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Robots, healthcare, and the untold story of da Vinci

by Jeffrey Clark on February 9, 2013

Kaiser Permanente recently hosted a demonstration day, highlighting those current and future technologies using robotics in healthcare.  From hospital courier bots delivering drugs and supplies to robotic limbs by Berkeley Bionics (now Ekso Bionics) to robotic arms by Kinova, there were a variety of applications on hand for demonstration.

Also reviewed was the original design from the da Vinci robotic surgery suite, now commercialized by Intuitive Surgical.  Most in the industry are familiar with Intuitive’s groundbreaking success in surgical robotics.  The untold story is that Intuitive Surgical did not invent the technology.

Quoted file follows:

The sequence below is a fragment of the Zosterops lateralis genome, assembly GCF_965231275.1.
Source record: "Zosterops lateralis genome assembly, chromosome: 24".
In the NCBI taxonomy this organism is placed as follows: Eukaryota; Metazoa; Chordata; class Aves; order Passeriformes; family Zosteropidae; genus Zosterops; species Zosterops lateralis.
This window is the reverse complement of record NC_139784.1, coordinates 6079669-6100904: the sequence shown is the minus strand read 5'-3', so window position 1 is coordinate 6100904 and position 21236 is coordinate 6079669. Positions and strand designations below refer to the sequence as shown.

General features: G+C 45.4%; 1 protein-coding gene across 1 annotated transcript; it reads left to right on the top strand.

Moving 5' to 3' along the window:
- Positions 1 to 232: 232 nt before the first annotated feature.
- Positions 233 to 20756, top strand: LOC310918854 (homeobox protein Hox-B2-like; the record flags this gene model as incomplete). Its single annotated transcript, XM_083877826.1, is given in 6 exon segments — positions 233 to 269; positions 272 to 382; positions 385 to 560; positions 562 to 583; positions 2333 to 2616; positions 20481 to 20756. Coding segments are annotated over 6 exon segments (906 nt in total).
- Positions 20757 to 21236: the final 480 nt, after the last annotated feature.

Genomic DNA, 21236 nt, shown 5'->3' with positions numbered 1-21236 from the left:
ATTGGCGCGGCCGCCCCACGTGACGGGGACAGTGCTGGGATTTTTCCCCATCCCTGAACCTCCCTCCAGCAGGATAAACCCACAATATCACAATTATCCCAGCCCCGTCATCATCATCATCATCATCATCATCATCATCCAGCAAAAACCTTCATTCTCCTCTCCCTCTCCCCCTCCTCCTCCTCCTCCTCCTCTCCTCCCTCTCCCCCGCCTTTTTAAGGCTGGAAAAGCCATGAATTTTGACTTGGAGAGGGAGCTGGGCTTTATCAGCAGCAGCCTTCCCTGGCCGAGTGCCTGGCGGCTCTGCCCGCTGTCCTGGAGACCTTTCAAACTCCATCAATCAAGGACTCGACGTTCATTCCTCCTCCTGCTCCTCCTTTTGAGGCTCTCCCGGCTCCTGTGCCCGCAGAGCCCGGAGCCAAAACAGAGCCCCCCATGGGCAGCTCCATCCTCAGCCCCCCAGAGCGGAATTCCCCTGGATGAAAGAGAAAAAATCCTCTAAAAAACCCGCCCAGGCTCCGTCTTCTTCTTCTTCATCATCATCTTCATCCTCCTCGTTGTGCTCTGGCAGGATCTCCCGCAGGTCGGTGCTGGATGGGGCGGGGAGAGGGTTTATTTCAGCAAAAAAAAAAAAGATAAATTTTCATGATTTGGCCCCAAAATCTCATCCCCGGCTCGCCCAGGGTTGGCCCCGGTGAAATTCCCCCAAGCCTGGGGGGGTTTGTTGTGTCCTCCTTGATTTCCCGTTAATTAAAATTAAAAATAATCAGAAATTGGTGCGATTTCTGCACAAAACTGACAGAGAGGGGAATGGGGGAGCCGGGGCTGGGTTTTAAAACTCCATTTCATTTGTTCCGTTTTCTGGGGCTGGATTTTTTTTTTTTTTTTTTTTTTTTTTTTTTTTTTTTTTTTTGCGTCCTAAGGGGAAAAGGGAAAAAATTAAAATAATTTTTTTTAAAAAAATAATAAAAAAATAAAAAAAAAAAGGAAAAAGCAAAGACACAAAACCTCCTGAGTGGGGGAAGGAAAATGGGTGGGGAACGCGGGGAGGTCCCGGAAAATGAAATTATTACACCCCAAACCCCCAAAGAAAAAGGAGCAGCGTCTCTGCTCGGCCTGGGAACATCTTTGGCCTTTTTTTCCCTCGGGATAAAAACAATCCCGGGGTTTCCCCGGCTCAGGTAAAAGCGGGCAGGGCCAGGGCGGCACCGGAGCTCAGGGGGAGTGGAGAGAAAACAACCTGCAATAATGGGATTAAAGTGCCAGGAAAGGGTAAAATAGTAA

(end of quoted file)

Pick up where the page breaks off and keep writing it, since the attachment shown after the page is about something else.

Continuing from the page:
The research that eventually led to the development of the da Vinci Surgical System was performed in the late 1980s at non-profit research institute SRI International, funded by NIH.  The original product was driven by the US military which was interested in the system for its potential to allow surgeons to operate remotely on soldiers wounded on the battlefield.  Guidant had first crack at commercializing the system and turned down the opportunity.  John Freund, who had recently left Acuson, ultimately negotiated the tech transfer and first VC funding for the system, thus incorporating Intuitive Surgical.

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